51 years ago today, Roger B. Chaffee (b. February 15, 1935), Virgil I. Grissom (b. April 3, 1926) and Edward H. White II (b. November 14, 1930) died on January 27, 1967, when a flash fire swept through the Apollo 1 command module during a launch rehearsal test. The three men inside perished despite the best efforts of the ground crew. It would take more than 18 months, and extensive redesigns, before NASA sent more men into space. The Apollo program changed forever after the incident. The improvements in astronaut safety allowed the agency to complete the rest of the program with no further fatalities. The agency also met the United States president John F. Kennedy’s goal of landing a man on the moon in 1969, during Apollo 11.

Vladimir Komarov

Soviet cosmonaut Vladimir Komarov (16 March 1927- 24 April 1967) was the first cosmonaut to fly in space twice, but unfortunately, during his second flight, Soyuz 1, Komarov was killed when the descent module crashed into the ground due to a parachute failure. This was the first in-flight fatality in the history of spaceflight.

In October 1964, Komarov commanded Voskhod 1, the first spaceflight to carry more than one crew member.

Edward Givens

Edward Galen “Ed” Givens Jr. (January 5, 1930 – June 6, 1967), (Maj, USAF), was a United States Air Force officer, test pilot, and NASA astronaut. Selected by NASA in 1966 as a member of the fifth astronaut group, he was killed in an automobile accident before being assigned to a prime or backup spaceflight crew.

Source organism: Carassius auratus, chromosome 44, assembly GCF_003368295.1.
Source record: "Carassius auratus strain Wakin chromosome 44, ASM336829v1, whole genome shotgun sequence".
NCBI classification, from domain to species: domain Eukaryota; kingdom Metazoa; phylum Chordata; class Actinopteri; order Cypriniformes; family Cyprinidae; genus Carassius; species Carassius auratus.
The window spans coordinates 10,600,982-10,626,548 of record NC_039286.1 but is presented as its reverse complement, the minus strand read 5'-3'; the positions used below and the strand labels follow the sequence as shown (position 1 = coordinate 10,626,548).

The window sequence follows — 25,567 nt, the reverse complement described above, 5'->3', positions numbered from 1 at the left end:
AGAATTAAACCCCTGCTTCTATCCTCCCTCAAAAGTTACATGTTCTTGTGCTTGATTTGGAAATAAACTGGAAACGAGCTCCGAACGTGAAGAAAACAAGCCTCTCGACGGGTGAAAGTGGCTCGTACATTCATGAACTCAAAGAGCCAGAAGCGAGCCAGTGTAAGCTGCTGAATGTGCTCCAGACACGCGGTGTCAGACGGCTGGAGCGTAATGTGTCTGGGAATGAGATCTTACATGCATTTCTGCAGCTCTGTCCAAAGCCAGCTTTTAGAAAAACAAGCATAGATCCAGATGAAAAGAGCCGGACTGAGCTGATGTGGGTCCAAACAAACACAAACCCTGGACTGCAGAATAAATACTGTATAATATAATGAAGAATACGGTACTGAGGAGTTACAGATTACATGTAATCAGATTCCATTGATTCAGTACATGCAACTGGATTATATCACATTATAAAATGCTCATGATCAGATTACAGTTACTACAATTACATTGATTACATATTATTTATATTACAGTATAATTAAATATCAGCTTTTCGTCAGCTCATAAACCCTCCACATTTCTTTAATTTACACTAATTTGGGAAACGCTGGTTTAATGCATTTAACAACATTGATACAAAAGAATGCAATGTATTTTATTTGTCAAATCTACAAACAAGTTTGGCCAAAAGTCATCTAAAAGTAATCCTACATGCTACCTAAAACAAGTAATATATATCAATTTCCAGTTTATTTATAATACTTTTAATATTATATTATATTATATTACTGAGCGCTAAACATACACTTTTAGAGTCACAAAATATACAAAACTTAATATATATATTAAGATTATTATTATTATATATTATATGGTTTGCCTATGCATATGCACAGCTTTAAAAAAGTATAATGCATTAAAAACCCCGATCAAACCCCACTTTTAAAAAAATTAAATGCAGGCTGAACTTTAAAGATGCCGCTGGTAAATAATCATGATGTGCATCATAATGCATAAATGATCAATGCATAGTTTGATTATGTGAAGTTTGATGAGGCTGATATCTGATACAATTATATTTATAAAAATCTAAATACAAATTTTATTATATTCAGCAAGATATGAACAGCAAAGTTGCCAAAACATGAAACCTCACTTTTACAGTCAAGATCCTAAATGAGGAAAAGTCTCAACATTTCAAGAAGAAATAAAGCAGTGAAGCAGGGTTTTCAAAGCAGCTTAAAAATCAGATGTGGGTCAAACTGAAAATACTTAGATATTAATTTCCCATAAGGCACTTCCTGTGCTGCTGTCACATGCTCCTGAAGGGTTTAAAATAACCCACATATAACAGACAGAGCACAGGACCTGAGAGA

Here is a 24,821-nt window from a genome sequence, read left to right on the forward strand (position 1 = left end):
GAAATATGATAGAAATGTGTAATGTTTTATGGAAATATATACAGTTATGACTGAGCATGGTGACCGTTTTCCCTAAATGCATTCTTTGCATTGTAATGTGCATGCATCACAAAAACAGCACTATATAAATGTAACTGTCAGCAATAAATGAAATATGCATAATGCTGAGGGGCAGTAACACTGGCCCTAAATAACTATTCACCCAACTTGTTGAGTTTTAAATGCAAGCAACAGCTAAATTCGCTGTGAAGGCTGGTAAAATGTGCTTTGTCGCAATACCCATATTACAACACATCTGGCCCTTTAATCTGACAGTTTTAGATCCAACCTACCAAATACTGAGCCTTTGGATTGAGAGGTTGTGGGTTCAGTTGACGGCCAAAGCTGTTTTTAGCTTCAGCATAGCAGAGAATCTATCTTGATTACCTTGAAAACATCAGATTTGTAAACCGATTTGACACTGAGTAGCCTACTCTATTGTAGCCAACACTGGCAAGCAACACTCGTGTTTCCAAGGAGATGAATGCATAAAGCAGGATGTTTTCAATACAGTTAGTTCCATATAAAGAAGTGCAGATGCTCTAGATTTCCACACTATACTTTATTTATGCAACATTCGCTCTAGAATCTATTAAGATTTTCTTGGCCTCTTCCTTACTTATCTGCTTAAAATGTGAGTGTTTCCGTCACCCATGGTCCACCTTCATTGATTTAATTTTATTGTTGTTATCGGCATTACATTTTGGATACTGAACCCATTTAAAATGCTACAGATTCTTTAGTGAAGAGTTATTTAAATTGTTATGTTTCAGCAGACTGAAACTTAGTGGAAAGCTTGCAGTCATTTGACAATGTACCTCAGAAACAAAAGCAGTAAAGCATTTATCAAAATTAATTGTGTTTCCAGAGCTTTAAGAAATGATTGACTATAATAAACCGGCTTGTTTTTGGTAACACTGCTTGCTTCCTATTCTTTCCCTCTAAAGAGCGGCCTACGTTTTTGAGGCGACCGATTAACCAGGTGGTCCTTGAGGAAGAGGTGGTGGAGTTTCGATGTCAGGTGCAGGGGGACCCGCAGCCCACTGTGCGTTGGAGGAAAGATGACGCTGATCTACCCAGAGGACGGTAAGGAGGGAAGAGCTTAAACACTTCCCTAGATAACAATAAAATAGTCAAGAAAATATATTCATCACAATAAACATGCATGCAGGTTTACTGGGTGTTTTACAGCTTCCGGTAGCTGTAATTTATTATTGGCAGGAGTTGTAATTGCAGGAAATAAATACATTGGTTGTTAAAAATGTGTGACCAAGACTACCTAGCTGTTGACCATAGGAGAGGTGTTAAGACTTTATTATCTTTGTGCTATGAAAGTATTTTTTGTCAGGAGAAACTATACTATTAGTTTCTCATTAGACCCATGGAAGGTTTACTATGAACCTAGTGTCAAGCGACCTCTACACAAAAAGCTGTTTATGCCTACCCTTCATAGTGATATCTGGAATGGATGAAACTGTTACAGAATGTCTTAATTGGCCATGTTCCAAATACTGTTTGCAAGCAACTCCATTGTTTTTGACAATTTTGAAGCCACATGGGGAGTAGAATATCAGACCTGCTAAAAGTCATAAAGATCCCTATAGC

Clifton Williams

Clifton Curtis “C.C.” Williams Jr. (September 26, 1932 – October 5, 1967), (Major, USMC), was an American naval aviator, test pilot, mechanical engineer, Major in the United States Marine Corps, and NASA astronaut, who was killed in a plane crash; he had never been to space. The crash was caused by a mechanical failure in a NASA T-38 jet trainer, which he was piloting to visit his parents in Mobile, Alabama. Although he was never on a spaceflight, he served as backup pilot for the mission Gemini 10, which took place in July 1966.

Yuri Gagarin